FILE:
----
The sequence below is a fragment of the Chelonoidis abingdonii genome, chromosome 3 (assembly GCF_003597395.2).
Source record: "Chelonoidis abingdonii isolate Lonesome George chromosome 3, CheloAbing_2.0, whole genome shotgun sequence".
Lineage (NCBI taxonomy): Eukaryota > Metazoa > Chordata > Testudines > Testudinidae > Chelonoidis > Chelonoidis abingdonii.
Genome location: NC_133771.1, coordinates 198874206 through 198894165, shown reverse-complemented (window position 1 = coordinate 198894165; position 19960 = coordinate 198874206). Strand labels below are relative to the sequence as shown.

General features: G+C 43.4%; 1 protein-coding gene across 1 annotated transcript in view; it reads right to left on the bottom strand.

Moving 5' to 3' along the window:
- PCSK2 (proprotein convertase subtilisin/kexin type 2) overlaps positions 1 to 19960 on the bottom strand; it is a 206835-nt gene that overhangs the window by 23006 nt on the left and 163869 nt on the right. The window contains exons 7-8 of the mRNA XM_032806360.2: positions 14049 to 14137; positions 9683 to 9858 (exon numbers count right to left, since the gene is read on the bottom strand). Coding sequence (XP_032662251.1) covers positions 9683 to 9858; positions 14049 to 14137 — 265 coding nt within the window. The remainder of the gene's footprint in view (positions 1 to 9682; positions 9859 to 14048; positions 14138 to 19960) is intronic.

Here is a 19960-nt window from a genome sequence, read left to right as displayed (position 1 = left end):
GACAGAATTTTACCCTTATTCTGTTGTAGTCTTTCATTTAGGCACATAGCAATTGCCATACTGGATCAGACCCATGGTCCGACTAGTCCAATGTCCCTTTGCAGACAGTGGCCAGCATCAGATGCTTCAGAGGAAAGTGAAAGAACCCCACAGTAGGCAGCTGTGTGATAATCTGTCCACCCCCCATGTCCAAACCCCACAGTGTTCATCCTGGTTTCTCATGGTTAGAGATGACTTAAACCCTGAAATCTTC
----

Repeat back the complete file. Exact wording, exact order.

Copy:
The sequence below is a fragment of the Chelonoidis abingdonii genome, chromosome 3 (assembly GCF_003597395.2).
Source record: "Chelonoidis abingdonii isolate Lonesome George chromosome 3, CheloAbing_2.0, whole genome shotgun sequence".
Lineage (NCBI taxonomy): Eukaryota > Metazoa > Chordata > Testudines > Testudinidae > Chelonoidis > Chelonoidis abingdonii.
Genome location: NC_133771.1, coordinates 198874206 through 198894165, shown reverse-complemented (window position 1 = coordinate 198894165; position 19960 = coordinate 198874206). Strand labels below are relative to the sequence as shown.

General features: G+C 43.4%; 1 protein-coding gene across 1 annotated transcript in view; it reads right to left on the bottom strand.

Moving 5' to 3' along the window:
- PCSK2 (proprotein convertase subtilisin/kexin type 2) overlaps positions 1 to 19960 on the bottom strand; it is a 206835-nt gene that overhangs the window by 23006 nt on the left and 163869 nt on the right. The window contains exons 7-8 of the mRNA XM_032806360.2: positions 14049 to 14137; positions 9683 to 9858 (exon numbers count right to left, since the gene is read on the bottom strand). Coding sequence (XP_032662251.1) covers positions 9683 to 9858; positions 14049 to 14137 — 265 coding nt within the window. The remainder of the gene's footprint in view (positions 1 to 9682; positions 9859 to 14048; positions 14138 to 19960) is intronic.

Here is a 19960-nt window from a genome sequence, read left to right as displayed (position 1 = left end):
GACAGAATTTTACCCTTATTCTGTTGTAGTCTTTCATTTAGGCACATAGCAATTGCCATACTGGATCAGACCCATGGTCCGACTAGTCCAATGTCCCTTTGCAGACAGTGGCCAGCATCAGATGCTTCAGAGGAAAGTGAAAGAACCCCACAGTAGGCAGCTGTGTGATAATCTGTCCACCCCCCATGTCCAAACCCCACAGTGTTCATCCTGGTTTCTCATGGTTAGAGATGACTTAAACCCTGAAATCTTC